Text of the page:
Ghost Sites of the Web

Web 1.0 history, forgotten web celebrities, old web sites, commentary, and news by Steve Baldwin. Published erratically since 1996.

June 01, 2007

Can Bud.TV Be Saved?

Bud.TV Has a Big ProblemBud TV could have been a contender. Backed by $30 million in development funds, it launched with great fanfare at the 2007 SuperBowl, and then immediately started to sink. Traffic dropped in April; in May, traffic is no longer even measurable by ComScore. Now we hear that Anheuser-Busch has hired a new agency to fix the thing, which means a few more millions of dollars dropped in the sudsy sewer.

Hey, A-B. I'll tell you how to fix your site, and it'll cost you a fraction of what your new agency will charge. Here goes:

1. Make your content accessible to search engines.

2. Ditch the crazy startup program that delays display of the home page for 30-seconds (on a frickin' T1 line)!

3. Yes, you've improved your registration, at least to the point that it understands that I'm a drinking-age male. Now can it entirely. If State AGs go after you, relocate the site to the Antilles Islands. Everybody else does!

4. Make it possible for people to embed your ever-so-groovy content on their humble web pages.

5. Fix your internal search engine (which yielded the depressing error message above when I searched for one of your cute spots: the one featuring the African Grey Parrot).

6. All the content I see on this site pertains to male bonding, bikinis, and ecosystem-wrecking muscle cars. True, a lot of beer drinkers are idiots but you don't have to insult those that aren't. (Hint: more parrots!)

7. There's no way to know which of the videos are new, which are old, or which are popular. Do you really think that people have unlimited time separating the good stuff from the dross?

8. Don't even bother to fix this thing. Everything about it is wrong (including the color scheme, which reminds me of a brothel). Build a new one from scratch: I guarantee that nobody will miss the old one.

9. I'm glad that you're thinking of making your content more "edgy." So open your content gateways to outside producers. There are plenty of hard-drinking young people on the planet, and I'm sure they'd appreciate the chance to add to your video inventory. Let's have some short clips on drinking games, hazing rituals, etc. (Note to your agency: don't be afraid of telling A-B to do any of this: whatever you tell them to do, face the fact that you're going to get fired -- I mean, this is the ad business: everybody gets fired, at least in the long run. So don't be afraid to go out with a bang!)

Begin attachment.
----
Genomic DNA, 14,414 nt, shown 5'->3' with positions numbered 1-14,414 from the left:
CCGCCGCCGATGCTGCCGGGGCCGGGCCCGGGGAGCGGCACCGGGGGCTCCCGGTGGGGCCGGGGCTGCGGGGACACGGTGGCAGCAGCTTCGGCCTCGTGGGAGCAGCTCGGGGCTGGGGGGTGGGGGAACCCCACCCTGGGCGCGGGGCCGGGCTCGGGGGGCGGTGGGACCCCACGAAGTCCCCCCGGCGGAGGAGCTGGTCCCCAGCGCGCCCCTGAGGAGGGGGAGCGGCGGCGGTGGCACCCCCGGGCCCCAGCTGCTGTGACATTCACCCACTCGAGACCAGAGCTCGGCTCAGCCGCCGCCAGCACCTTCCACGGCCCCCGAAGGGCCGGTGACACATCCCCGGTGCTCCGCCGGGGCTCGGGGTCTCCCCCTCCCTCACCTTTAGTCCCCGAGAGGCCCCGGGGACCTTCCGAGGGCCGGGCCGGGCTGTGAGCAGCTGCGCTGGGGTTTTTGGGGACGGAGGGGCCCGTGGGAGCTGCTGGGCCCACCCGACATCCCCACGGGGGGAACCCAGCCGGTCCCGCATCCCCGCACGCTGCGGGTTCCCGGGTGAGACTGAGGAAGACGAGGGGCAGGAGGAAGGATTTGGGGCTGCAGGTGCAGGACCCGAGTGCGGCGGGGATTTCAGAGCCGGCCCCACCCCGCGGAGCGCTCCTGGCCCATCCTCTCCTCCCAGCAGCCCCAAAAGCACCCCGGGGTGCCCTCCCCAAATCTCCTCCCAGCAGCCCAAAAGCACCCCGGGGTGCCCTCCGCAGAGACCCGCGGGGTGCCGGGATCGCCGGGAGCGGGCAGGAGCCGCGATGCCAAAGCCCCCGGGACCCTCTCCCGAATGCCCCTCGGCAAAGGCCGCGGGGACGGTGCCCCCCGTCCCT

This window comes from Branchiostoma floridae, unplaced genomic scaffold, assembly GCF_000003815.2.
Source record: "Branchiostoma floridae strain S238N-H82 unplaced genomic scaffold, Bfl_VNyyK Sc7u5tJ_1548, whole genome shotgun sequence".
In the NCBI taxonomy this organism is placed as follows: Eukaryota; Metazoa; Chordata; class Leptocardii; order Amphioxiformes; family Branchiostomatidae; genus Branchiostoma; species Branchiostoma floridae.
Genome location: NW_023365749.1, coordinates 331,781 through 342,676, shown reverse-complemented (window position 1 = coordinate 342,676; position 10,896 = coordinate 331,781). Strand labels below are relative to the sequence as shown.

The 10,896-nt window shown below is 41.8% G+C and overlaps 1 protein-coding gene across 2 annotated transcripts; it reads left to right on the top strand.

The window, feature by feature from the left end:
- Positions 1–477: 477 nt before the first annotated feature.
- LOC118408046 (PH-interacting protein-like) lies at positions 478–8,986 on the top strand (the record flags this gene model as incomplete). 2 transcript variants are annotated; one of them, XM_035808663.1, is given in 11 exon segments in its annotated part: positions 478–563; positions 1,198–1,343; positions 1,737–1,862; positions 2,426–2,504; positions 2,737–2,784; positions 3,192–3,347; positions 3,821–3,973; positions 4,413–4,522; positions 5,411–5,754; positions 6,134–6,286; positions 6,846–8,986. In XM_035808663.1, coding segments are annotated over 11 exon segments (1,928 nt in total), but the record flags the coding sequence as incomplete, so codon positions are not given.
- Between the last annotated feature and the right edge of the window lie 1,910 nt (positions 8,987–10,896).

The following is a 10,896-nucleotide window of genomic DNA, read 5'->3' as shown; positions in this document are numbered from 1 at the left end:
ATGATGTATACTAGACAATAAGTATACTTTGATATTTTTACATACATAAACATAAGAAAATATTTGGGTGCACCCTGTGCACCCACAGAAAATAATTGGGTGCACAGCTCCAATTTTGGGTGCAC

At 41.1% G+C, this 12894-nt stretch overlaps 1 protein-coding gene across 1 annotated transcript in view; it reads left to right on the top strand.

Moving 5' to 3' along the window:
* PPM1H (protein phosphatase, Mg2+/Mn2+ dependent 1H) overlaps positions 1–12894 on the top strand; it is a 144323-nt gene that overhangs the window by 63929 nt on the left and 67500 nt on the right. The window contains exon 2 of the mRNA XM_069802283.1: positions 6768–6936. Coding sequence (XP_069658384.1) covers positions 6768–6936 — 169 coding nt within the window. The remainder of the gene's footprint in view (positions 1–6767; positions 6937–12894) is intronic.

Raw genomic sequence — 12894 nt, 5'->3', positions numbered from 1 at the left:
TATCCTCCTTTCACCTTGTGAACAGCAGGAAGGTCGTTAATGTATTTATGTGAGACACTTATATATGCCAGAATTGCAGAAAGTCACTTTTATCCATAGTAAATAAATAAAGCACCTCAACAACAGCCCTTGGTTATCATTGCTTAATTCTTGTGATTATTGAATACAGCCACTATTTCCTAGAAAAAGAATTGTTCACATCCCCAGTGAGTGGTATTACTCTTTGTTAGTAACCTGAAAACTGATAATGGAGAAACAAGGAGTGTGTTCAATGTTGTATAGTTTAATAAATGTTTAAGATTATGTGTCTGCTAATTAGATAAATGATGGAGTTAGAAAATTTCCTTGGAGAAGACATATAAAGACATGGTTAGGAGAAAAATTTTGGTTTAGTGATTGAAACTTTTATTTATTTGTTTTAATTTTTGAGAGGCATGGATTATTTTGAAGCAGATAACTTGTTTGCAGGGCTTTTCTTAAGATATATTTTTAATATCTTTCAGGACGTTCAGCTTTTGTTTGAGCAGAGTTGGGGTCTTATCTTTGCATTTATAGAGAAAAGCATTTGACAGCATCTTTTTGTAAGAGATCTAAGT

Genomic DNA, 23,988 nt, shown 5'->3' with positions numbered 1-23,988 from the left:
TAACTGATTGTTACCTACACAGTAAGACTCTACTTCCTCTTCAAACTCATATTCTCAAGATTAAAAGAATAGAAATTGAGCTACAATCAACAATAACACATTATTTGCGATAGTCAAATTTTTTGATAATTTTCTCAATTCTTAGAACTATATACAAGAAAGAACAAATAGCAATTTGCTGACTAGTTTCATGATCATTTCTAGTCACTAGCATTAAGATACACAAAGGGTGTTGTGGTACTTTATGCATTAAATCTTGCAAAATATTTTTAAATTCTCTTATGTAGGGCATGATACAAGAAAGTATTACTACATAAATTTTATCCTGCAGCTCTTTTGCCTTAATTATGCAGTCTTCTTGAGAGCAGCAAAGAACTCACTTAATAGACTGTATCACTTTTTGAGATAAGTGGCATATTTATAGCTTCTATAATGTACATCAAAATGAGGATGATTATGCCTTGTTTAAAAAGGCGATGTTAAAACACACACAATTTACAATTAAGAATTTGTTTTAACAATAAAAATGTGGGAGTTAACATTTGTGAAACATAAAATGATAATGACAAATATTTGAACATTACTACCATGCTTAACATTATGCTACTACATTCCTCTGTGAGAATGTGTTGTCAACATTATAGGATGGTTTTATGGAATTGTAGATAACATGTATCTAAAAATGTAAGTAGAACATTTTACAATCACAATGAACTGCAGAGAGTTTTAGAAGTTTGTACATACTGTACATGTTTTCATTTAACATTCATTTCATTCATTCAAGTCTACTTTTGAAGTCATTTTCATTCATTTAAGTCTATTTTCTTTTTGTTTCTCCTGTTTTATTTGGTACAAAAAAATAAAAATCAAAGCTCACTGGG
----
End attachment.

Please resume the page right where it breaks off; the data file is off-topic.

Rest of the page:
That is all. Please send $325,000 directly to my PayPal account.

Only kidding - I'm sure you can find a better use for this money.

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April 13, 2007

The Steep Decline and Imminent Fall of Bud.TV

Bud.TV is rapidly dissolvingAn article by Jeremy Mullman at Advertising Age traces the high hopes and crushed dreams of Anheuser-Busch's Web gurus, who hoped to create a Myspace-killing traffic hub in Bud.TV. According to ComScore Media Metrix, "Bud.TV drew 152,000 unique visitors last month, 40% fewer than February's 253,000 visitors."

Anheuser-Busch laid out between $30 and $40 million to attract this decaying stream of people. What went wrong? Well, just about everything. I tried to log on to this site, and was unable to (the registration software thought I was under 18, even though I'm over 50). The site is practically invisible to search engines (thanks to the reggie software). Copies of content uploaded to more accessible sites such as Youtube are wildly unpopular.

I can only wonder how much buzz that $30-$40 million would have gotten if A-B had simply empowered the millions of Bud drinkers to do something interesting with the brand, a la Pepsi and Mentos. Instead, we got a dark, impenetrable, walled-in, less-than compelling site with perhaps the scariest TOS (terms of service) yet seen in cyberspace. No wonder nobody wants to go there!

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